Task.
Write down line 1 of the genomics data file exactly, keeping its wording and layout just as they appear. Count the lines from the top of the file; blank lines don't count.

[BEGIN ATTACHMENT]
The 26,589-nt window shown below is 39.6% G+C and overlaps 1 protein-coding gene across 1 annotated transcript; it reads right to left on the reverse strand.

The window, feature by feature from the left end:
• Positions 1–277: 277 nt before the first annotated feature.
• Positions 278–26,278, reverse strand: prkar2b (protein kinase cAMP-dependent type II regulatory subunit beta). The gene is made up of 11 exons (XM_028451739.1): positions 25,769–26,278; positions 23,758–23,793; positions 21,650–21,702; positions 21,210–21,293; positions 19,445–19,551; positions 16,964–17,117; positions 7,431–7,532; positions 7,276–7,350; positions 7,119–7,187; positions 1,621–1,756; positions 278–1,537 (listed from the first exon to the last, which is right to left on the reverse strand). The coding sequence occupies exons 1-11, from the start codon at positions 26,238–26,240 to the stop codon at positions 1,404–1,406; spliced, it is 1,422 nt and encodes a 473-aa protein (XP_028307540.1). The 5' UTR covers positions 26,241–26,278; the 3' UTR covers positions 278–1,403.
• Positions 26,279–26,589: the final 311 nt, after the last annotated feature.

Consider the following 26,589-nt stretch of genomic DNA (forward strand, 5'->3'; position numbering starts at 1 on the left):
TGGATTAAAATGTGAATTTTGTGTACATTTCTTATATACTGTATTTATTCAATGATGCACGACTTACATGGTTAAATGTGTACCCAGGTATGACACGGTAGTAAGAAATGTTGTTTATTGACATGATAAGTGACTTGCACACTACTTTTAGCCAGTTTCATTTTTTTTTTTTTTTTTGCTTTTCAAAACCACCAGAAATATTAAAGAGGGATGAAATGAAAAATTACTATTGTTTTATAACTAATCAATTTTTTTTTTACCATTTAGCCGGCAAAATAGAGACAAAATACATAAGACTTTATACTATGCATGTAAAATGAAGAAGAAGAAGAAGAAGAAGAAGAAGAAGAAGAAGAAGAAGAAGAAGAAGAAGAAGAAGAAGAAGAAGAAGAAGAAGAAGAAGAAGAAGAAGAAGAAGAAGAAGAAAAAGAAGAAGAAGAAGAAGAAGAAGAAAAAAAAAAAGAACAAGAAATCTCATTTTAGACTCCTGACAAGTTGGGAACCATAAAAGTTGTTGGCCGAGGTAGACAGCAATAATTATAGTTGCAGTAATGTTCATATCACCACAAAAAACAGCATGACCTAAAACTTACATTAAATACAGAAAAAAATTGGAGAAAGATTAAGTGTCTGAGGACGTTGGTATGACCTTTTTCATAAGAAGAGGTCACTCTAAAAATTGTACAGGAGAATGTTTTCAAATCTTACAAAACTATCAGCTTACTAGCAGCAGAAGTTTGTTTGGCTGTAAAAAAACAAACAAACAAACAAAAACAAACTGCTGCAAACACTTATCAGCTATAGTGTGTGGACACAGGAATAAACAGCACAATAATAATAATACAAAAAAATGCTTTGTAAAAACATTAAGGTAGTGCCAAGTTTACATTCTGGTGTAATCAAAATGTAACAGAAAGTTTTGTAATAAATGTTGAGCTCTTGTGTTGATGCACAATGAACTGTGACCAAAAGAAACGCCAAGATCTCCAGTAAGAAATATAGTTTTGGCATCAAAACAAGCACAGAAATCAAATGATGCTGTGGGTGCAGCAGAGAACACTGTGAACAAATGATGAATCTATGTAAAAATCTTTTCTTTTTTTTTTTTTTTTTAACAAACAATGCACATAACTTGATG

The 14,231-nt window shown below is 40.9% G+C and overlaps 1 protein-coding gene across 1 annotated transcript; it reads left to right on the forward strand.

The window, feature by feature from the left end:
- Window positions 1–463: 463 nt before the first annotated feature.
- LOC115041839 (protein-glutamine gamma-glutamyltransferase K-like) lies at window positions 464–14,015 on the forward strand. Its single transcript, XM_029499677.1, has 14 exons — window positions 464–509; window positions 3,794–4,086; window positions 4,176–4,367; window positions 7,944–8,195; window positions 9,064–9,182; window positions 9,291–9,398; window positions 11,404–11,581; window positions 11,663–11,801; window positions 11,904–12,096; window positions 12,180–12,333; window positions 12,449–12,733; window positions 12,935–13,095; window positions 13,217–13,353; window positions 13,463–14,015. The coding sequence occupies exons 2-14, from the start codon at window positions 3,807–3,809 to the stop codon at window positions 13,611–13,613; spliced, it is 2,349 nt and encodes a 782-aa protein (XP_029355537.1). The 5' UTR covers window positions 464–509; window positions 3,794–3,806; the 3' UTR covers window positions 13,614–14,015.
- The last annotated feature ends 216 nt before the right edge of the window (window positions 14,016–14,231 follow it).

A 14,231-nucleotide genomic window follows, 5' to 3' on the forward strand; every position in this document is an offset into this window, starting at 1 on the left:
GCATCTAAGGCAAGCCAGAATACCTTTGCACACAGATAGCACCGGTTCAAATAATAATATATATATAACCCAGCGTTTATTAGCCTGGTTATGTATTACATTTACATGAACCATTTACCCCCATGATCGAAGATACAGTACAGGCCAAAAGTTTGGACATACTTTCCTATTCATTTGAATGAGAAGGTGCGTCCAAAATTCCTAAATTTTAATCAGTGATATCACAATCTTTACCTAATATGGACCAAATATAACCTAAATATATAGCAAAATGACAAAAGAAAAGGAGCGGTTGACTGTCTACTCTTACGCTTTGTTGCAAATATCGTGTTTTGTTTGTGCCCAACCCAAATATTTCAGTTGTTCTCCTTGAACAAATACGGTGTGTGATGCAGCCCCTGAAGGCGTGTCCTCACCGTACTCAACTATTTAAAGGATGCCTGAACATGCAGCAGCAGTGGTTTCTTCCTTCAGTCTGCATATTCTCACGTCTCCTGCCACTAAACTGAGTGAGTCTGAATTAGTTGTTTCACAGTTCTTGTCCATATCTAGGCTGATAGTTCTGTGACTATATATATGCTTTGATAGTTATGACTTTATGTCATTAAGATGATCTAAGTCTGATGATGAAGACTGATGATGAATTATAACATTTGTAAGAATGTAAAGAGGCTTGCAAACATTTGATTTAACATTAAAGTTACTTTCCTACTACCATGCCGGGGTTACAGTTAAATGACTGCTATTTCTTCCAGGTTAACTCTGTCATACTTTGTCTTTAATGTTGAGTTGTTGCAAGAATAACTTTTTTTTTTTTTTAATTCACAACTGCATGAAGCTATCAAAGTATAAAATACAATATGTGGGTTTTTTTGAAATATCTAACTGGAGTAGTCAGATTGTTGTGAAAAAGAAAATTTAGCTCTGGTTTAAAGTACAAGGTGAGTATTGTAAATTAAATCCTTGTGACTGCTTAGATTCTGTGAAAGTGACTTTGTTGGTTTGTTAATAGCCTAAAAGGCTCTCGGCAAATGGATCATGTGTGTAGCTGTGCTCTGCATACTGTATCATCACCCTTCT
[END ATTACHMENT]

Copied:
The 26,589-nt window shown below is 39.6% G+C and overlaps 1 protein-coding gene across 1 annotated transcript; it reads right to left on the reverse strand.